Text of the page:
We talk about the future a lot, but the future is already here, if we look at all the electric vehicles(EVs) around, a market arguably created by Tesla. In an SUV-crazy world, the Tesla Model X SUV was the automaker’s first car of this type, later complemented by the smaller Model Y. We don’t know which other technologies will take off and which won’t, so we’re excitedly watching developments in autonomous cars and fuel-cell electric vehicles (FCEVs), to see how things pan out. Let’s explore what the future has in store and how we should change our thinking on personal mobility tech.
New for 2021
There is a lot to be excited about in 2021 and some of the most hotly anticipated new models have already reached us in the USA or are due to be launched imminently. Amongst these are the following:
- Porsche 911 GT3
- Acura MDX
- Polestar 2
- McLaren Artura
- Lucid Air
- Maserati MC20
- Karma GS-6
- Chevrolet Bolt EV and EUV
- Jeep Grand Cherokee L
Among these cars, we see the future today. The Porsche 911 GT3 represents the pinnacle of what a naturally aspirated internal-combustion engine (ICE) can achieve with over 500 horsepower out of a 4-liter, and the Maserati MC20 is at the forefront of forced-induction ICE engines with over 600 hp from just three liters. Five of these, the Polestar, Lucid, Karma, and two Bolts, are EVs. Next year’s EV list will be far longer.
Farther out, there’s even more excitement. The US market will get a host of very eagerly awaited new vehicles during the course of the next few months:
- Bollinger B1 SUV and B2 Pickup
- GMC Hummer EV SUV and Pickup
- Mazda MX-30 crossover
- Volkswagen Taos crossover
- Aston Martin Valhalla hypercar
- Jeep Grand Wagoneer SUV
- Tesla Cybertruk pickup
Of these, the Bollingers, the Hummers, the Aston Martin, and the Tesla have hybrid assistance or are EVs. The EV revolution has begun and the signs are all around us. There hasn’t been such a disruption of the motoring landscape in decades.
Cars of the future
Some future technologies were popularized in the recent past and are starting to gain critical mass now, like over-the-air updates and vehicle-to-vehicle (V2V) technology. However, people will still see these as future technologies until every normal, affordable car offers them. Others are still farther out, such as fully autonomous cars. Selecting a car won’t just be about its cargo space, performance, mpg figures, and features anymore. It will have to prove what personal mobility tech it packs during that test drive. Let’s review some of this technology.
Cars are connected to the internet today via wireless local area networks. But it goes far beyond that. Dedicated Short-Range Communications (DSRC) will become widely available soon, ensuring faster, real-time connectivity for even more advanced features, such as real-time satellite-navigation mapping. With integrated vehicle-to-vehicle (V2V) communication, cars plug into a common network with each other, roadside DSRC stations, traffic structures (such as traffic lights), and more, to warn each other of road hazards and avoid collisions, and offering integrated financial transactions related to transport, like toll collection, parking payment, and rental car fees.
The coming of age of EVs
The expansion of EV technology has meant that there have been growing pains, and bottlenecks occur. High-volume battery manufacturing has to be scaled up and public-charging infrastructure should be everywhere, reliable, and fast – a network that is growing in the USA as we speak. While there are already EVs with more than 400 miles of range, they are expensive – adding range pushes up the MSRP dramatically. Most people don’t need more than 50 miles per day, and short-range EVs are far cheaper and fine for most; it really depends on how much daily range you require. Before the EV future truly arrives, people will drive short-range EVs daily while waiting for long-range hybrids for road trips that require extended mileage.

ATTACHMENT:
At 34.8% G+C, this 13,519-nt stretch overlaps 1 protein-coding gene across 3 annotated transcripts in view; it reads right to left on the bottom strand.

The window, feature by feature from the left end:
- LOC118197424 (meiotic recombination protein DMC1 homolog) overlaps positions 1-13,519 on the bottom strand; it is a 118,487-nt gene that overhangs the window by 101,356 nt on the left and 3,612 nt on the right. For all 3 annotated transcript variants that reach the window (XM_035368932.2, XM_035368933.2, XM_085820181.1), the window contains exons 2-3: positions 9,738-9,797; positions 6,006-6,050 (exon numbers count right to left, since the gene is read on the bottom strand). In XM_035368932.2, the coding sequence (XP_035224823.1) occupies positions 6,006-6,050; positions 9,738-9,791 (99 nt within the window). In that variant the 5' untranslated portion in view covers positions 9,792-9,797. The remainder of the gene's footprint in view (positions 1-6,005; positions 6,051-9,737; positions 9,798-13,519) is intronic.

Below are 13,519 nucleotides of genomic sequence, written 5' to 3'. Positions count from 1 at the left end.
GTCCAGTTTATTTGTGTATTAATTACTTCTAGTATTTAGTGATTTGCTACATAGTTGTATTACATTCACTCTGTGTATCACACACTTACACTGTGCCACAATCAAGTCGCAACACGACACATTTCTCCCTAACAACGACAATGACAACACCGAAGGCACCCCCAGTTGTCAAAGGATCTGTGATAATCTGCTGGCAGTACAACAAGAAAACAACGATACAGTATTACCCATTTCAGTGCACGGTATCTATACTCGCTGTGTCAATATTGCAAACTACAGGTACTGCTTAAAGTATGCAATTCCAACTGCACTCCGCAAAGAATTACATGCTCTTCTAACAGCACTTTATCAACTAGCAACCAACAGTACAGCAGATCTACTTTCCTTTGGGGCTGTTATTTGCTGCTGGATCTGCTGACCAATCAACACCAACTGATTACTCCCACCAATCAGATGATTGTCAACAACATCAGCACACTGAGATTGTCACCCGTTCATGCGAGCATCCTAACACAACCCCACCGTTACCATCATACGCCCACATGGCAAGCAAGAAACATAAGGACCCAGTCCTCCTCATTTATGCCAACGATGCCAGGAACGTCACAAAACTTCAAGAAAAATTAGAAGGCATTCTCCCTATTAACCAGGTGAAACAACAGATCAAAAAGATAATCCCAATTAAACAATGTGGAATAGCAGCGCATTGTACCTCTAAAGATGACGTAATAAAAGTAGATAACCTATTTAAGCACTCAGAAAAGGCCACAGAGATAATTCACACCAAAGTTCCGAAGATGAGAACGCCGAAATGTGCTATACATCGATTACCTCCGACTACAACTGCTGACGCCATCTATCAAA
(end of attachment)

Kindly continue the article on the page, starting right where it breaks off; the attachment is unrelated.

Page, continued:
There’s a massive push to get self-driving cars on the road. Ford has committed billions to it, GM and Microsoft are joining forces to develop it, and even Apple and Amazon are in on it. Tesla has committed to launching a pay-as-you-go self-driving subscription package by mid 2021, which will include:
- Navigation on Autopilot
- Auto Lane Change
- Traffic Light and Stop Sign Control
- Auto Lane Change
The matter of whether lidar is required (Tesla says no, the rest says yes) and when legislation will catch up with the unique requirements of
driving themselves are still open to question. True autonomy is still some time away, with many important discussions still needed before it can become the norm.
The question of hydrogen
Fuel Cell Electric Vehicles (FCEVs) have an onboard plant making electricity from hydrogen and oxygen. It generates power from the fuel cell and not a battery, and emits nothing but water and heat as byproducts. Advantageously, it takes just as long to replenish your hydrogen tank as it does to fill up with gas – if you can find a pump. And therein lies the rub. As promising as this technology is in comparison to battery EVs and to eliminate range anxiety and reduce refilling times, a massive effort will be required to set up the infrastructure to make this viable. Nevertheless, Toyota, Hyundai, GM, and Honda, among others, still believe in its potential. Time will tell if they were right.
The future is exciting
There is certainly a lot to look forward to and we are privileged to be alive at a time to see all these new advancements reach the market. It will be interesting to see what the future holds and how the motoring landscape will change. It was already changed forever and for the better personal mobility tech by one plucky company that went the distance and succeeded in disrupting the entire industry – Tesla.